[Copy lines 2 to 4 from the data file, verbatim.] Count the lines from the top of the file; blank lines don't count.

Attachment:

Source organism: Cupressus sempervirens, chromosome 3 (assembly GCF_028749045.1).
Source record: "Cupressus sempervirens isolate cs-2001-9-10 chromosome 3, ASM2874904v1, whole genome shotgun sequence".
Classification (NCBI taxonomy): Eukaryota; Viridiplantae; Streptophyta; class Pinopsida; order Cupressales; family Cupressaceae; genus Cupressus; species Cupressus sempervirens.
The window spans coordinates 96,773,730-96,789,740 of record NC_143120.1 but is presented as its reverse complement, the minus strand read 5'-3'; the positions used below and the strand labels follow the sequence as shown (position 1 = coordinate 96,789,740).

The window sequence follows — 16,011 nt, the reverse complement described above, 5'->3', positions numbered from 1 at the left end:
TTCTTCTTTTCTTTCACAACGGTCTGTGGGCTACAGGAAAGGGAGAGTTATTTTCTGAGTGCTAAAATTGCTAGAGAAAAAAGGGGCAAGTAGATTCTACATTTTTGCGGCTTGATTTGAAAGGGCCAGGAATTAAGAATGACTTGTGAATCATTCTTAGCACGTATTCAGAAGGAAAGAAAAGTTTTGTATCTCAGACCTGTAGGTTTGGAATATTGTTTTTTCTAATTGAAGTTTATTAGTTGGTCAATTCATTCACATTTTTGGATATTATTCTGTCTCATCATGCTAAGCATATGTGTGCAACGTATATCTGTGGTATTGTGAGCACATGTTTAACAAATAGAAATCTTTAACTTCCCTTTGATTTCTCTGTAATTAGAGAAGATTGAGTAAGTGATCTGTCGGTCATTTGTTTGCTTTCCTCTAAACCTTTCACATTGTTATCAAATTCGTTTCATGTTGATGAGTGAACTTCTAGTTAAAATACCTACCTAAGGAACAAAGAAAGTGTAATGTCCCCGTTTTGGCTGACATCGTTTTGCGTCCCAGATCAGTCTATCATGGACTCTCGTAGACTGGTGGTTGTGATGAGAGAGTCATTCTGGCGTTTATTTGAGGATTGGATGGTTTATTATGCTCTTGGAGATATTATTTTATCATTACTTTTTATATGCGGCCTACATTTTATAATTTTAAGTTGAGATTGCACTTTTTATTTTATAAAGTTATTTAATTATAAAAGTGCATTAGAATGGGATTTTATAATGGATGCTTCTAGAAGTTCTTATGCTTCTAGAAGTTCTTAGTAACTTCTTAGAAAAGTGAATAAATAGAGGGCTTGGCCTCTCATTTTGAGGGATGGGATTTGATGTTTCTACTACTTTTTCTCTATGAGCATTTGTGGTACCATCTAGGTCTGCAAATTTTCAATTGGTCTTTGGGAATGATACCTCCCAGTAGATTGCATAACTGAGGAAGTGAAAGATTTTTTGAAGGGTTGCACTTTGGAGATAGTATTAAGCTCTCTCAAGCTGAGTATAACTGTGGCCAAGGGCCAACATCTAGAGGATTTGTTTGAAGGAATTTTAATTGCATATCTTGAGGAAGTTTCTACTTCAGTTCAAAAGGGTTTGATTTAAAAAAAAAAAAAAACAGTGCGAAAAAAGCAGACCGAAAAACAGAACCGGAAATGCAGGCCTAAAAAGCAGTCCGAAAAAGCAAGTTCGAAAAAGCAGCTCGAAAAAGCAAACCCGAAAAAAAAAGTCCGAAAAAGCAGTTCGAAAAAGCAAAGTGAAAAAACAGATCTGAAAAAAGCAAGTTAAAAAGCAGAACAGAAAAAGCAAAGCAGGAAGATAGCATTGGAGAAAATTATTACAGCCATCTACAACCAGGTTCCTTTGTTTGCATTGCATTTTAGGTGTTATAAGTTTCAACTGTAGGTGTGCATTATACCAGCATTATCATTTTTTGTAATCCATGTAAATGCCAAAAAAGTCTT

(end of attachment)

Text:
Source record: "Cupressus sempervirens isolate cs-2001-9-10 chromosome 3, ASM2874904v1, whole genome shotgun sequence".
Classification (NCBI taxonomy): Eukaryota; Viridiplantae; Streptophyta; class Pinopsida; order Cupressales; family Cupressaceae; genus Cupressus; species Cupressus sempervirens.
The window spans coordinates 96,773,730-96,789,740 of record NC_143120.1 but is presented as its reverse complement, the minus strand read 5'-3'; the positions used below and the strand labels follow the sequence as shown (position 1 = coordinate 96,789,740).